Now you walk around and enjoy beautiful buildings and parks and street-side cafes. You see people enjoying a good life. You see diverse cultures welcomed here. Hannover is a very nice place to be. Still, the scars remain and I appreciate how people in Germany do not hide from these scars. As painful and ugly as they are. It speaks about healing and restoration.

There is a church without roof, now covered by our beautiful sky. Aegidienkirche originated in the 14th Century. It was destroyed in a bomb attack in 1943 and has not been rebuilt. Its ruin is now a memorial to the victims of war and violence. Like many other people before me, I stood there thinking, “If these ruins could speak…”

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The church has a Peace Bell, which the city of Hannover received in 1985 from its partner town of Hiroshima. The bell has a twin, which hangs in Hiroshima. Every 6th August a special memorial service to commemorate the dropping of the atomic bomb on Hiroshima is held in this church. As part of this service the peace bell is rung at the same time as its twin in Hiroshima chimes.

There is a statue of person who embraces. The person is on his/her knees. To me it shows humility, brokenness and longing to embrace and to be embraced. When we speak about forgiveness and repentance and redemption, there are many powerful and beautiful symbols. During workshops on reconciliation I ask for mental pictures and commonly people see ’embrace’ or ‘handshake’.

‘Ubuntu’ is an African thought and expression which is usually translated as “humanity toward others”. No wonder my African friends love to hug and to hold hands. There is something deep within us that tells us that an act of embrace is the acknowledgement that ‘I am what I am because of who we all are’. Archbishop Desmond Tutu from South Africa describes it like this, “A person with Ubuntu is open and available to others, affirming of others, does not feel threatened that others are able and good, based from a proper self-assurance that comes from knowing that he or she belongs in a greater whole and is diminished when others are humiliated or diminished, when others are tortured or oppressed.”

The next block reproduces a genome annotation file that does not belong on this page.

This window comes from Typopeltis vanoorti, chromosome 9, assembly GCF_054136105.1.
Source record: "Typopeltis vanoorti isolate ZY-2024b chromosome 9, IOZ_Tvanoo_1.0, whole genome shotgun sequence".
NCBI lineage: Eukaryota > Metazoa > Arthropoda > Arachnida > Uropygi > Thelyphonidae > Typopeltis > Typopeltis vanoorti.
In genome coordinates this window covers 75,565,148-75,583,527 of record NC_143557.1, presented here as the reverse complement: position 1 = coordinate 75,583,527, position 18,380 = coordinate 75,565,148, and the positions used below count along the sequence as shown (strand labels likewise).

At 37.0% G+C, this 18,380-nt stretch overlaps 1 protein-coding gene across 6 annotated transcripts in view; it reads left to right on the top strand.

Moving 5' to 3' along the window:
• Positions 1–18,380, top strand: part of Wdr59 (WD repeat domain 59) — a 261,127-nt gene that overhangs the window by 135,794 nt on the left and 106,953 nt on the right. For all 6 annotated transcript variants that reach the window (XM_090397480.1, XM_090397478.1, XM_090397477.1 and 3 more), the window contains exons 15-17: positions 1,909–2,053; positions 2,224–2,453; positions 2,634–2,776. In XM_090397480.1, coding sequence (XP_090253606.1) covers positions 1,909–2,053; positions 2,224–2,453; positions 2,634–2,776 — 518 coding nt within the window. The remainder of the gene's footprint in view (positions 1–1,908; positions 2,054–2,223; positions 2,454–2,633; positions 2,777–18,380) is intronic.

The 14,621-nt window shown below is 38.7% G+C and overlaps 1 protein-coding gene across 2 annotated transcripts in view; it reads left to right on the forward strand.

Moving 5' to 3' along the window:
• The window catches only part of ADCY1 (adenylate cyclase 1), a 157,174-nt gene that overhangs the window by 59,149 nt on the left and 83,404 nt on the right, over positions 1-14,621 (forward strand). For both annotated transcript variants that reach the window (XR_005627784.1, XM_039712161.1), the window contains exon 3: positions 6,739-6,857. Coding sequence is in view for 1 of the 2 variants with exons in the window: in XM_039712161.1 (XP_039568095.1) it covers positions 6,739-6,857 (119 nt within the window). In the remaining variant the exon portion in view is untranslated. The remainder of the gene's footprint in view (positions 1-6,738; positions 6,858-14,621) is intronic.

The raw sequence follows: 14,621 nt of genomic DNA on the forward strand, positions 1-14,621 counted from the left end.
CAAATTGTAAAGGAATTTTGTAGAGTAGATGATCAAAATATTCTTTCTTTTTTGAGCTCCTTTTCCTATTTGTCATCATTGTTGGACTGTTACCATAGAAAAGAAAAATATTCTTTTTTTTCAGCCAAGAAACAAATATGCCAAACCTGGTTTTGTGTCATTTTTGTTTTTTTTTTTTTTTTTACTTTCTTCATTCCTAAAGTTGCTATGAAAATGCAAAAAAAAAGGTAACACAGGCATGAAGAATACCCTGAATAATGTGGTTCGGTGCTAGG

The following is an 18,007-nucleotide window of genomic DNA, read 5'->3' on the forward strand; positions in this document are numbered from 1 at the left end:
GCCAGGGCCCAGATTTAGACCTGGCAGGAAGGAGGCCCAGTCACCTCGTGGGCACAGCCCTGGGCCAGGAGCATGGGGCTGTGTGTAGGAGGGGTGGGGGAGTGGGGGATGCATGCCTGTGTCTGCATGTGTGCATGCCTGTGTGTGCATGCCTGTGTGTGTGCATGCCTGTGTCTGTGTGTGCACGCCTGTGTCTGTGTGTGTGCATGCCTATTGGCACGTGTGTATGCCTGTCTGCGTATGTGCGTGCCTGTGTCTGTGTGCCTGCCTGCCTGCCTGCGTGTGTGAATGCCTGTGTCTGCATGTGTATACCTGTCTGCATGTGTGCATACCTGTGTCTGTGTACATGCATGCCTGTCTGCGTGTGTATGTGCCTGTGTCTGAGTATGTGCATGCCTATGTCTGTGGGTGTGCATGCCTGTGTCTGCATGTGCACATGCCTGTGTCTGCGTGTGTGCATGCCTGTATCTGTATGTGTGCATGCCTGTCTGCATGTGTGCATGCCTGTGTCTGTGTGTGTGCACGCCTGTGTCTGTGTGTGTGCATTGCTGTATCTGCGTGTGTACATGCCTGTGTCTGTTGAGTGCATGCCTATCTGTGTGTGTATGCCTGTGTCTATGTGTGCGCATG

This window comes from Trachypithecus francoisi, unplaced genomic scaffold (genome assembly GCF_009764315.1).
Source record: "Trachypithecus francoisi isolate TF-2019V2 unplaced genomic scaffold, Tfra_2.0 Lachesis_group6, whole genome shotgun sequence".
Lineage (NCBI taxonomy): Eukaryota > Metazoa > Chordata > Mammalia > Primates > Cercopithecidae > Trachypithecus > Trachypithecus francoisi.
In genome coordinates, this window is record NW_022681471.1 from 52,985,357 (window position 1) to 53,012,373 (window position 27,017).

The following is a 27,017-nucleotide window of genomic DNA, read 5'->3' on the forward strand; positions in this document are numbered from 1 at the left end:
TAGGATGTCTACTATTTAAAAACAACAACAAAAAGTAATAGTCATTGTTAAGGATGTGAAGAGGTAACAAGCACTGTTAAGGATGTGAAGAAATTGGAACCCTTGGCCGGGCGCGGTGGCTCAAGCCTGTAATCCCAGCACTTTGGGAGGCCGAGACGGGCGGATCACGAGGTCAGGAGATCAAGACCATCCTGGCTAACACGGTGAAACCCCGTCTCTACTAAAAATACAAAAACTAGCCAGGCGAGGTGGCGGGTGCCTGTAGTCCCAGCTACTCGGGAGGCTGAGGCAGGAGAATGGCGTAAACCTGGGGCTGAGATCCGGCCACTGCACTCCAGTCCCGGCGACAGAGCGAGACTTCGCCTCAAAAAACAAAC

And one more thought as I reflect on this embrace. Theologian Miroslav Volf from Croatia said it the best: “Forgiveness flounders because I exclude the enemy from the community of humans even as I exclude myself from the community of sinners.”

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Tale of two cities

What does Coventry, England and Dresden, Germany have in common? Beauty, life and forgiveness out of ashes and destruction!

I like history. Blame it on my dad who should be a history teacher. I just wish I had my dad’s memory for facts and dates and names and places. You know how they say that “one thing we can learn from history is that we never learn from history”. I guess I am not the only one with memory problems…

During my studies in the UK, we discussed a lot of history. Events and actions that become a part of our story. And I learned about some of these moments that have shaped the story of England. Here is one beautiful story.

Coventry was once described as the most well preserved medieval city in Europe, but it was all but destroyed during the German bombing in November 1940. One of the many buildings hit was the 14th century cathedral. Few months before the end of the war in February of 1945 Allied forces decided to replicate the Coventry Blitz. The bomb attacks were planned by looking at how Coventry was destroyed and trying to repeat it in Dresden, Eastern Germany, a city almost untouched by the war until that point. Well, the Allies succeeded in their mission… an eye for an eye… a city for a city…

Coventry

But this is not all that these two once beautiful but horribly scarred cities have in common. Following the destruction of Coventry Cathedral, its Provost Dick Howard made a commitment not to revenge, but to forgiveness and reconciliation. From the Cathedral ruins on Christmas Day 1940 he declared that when the war was over they should work with those who had been enemies ‘to build a kinder, more Christ-like world.’

The words ‘Father Forgive’ were inscribed on the wall of the ruined church. Not ‘Father, forgive them’ but simply forgive. Forgive us all.  Two charred beams which had fallen in the shape of a cross were bound and three medieval nails were formed into a cross and the Cross of Nails became a sign of friendship and hope in the post war years, especially in new relationships with Germany. Few years later Coventry became a twin-town with Dresden in Germany.

I visited Coventry and I was struck by how special this place is. Especially the Cathedral. May I say that these are the most beautiful ruins I have ever seen? These walls tell a story that I cannot forget or ignore…

The million dollar question – can we learn to learn from history? An eye for an eye… a city for a city … or ‘Father, forgive’